I'm Jim and I can't throw a cast net - yet
At the end of last fishing season, I told myself this would be the winter. The winter that I would finally learn to throw a cast net.
That is one tool, among many, I just don’t have in my personal fishing toolbox.
I admire people who can throw a cast net with ease. There is one kid whose family has a condo in the same building we do and he can really sling it. I’ll admit, I have been known to offer him cash in exchange for the bait he catches. I know he has to think “Why can’t you just go catch your own bait, mister?” It’s like he knows he is negotiating with leverage on me, so I’ll politely ask him to just take my money and give me the baitfish.
Winter is gone and I have yet to try to throw the cast net in the backyard. I am sure the best way to learn to throw a cast net is to spend some time with someone who is really great at throwing one and willing to teach you, or me. But that is kind of like stopping to ask for directions. I mean, surely someone who fishes as much as I do, and writes about fishing, can throw a cast net, right? So being the stubborn sort that I am, I went to the number one authority where I could admit that I can’t throw a cast net while maintaining my anonymity (until now) – the internet.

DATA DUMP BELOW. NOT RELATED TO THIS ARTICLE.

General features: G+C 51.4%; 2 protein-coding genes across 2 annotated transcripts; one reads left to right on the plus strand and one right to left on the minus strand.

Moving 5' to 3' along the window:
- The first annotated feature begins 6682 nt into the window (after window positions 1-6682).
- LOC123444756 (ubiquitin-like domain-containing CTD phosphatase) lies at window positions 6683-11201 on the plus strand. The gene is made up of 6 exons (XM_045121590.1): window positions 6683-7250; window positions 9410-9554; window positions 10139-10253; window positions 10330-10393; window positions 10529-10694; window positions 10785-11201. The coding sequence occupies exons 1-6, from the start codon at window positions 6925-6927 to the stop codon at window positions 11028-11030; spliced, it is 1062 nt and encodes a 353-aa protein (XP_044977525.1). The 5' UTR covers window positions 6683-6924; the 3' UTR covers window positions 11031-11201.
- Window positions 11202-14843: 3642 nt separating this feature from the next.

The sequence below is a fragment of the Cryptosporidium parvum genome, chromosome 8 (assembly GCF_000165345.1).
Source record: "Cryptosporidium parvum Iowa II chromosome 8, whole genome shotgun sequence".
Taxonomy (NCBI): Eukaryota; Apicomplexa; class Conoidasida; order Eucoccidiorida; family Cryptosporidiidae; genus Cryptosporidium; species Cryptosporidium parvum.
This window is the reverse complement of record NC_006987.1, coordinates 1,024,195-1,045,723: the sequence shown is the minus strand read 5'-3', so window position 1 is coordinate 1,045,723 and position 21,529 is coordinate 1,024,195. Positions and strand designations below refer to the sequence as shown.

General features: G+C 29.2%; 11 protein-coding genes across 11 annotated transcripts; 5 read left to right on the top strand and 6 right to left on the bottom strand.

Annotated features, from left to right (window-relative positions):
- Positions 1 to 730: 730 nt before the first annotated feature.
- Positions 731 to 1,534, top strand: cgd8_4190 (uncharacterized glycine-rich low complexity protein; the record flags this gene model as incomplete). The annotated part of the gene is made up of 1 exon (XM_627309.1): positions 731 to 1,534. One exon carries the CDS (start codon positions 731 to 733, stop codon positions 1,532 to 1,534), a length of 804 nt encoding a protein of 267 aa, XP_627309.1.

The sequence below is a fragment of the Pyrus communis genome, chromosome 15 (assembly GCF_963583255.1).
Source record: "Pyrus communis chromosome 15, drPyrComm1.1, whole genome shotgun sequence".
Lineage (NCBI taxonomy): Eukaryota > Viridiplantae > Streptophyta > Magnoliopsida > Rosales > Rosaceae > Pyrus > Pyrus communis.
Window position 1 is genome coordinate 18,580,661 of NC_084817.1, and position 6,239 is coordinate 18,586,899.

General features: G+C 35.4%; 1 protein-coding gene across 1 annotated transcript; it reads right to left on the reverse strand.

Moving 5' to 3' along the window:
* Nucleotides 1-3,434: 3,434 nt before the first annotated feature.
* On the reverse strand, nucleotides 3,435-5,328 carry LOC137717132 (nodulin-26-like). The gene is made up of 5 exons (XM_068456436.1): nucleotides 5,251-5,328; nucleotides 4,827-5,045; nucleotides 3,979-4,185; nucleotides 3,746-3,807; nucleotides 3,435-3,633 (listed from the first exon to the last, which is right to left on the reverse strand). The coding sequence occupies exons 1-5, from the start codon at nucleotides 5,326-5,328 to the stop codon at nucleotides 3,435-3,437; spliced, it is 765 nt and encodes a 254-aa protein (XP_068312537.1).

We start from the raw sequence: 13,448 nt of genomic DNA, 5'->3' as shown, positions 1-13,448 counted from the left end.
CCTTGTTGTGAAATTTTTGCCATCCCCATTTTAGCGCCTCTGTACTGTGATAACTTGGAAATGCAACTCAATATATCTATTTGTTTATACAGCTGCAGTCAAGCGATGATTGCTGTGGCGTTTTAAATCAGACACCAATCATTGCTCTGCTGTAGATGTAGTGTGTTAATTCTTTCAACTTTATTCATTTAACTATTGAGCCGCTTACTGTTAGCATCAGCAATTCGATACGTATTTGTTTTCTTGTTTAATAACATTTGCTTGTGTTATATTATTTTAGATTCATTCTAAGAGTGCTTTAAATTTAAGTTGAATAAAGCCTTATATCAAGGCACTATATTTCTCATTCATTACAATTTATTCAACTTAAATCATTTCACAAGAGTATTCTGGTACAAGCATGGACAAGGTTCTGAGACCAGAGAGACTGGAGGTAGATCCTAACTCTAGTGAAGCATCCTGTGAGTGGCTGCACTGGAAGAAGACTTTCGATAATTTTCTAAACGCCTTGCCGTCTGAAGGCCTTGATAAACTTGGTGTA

I quickly noticed there are many different methods and styles of throwing a cast net. One is to put the net in your mouth which I commonly see being used on boats and piers. I have always been leery of this method. A friend of mine’s son, who is superb with a cast net, has always used that method. Even when he wore braces and one morning got the net tangled in his corrective orthodontic hardware.
After watching lots of videos, I found what will be my cast net classroom. The website saltstrong.com has five great videos that pretty much cover everything you, and by you, I mean me, need to know to learn to throw a cast net.
Once I master this skill in the backyard, I will put it to use on the water before every trip offshore. I usually have to spend hours catching pinfish, one at a time, with a spinning reel before each trip. This can be a little unreliable because sometimes I either run out of time or the fish just won’t cooperate.
When I can throw a cast net, I will also be able to load up on some great offshore baits in addition to just pinfish. Mullet and finger mullet are a delicacy for offshore and pelagic fish and about the only way to get them in the live well is to catch them with your cast net.
Private docks and piers are a great place to hunt for baitfish with a cast net. Be careful not to hit dock lights with your net as the weights can break the light cover or the bulbs, and also tangle and damage your net. Either way, someone is going to be upset. Perdido Pass is also another good spot, but if the current is strong, you’ll need a bigger net to sink more quickly.
Live bait always tilts the odds in your favor when heading offshore. If you can already throw a cast net, surely you take advantage of this. If you need to learn, like I do, it will be a worthwhile investment of time. I also figure by learning to become proficient with a cast net it will save me money. No longer will I have to bribe that little kid on the dock. Yes, I will catch my own bait junior. This is the year.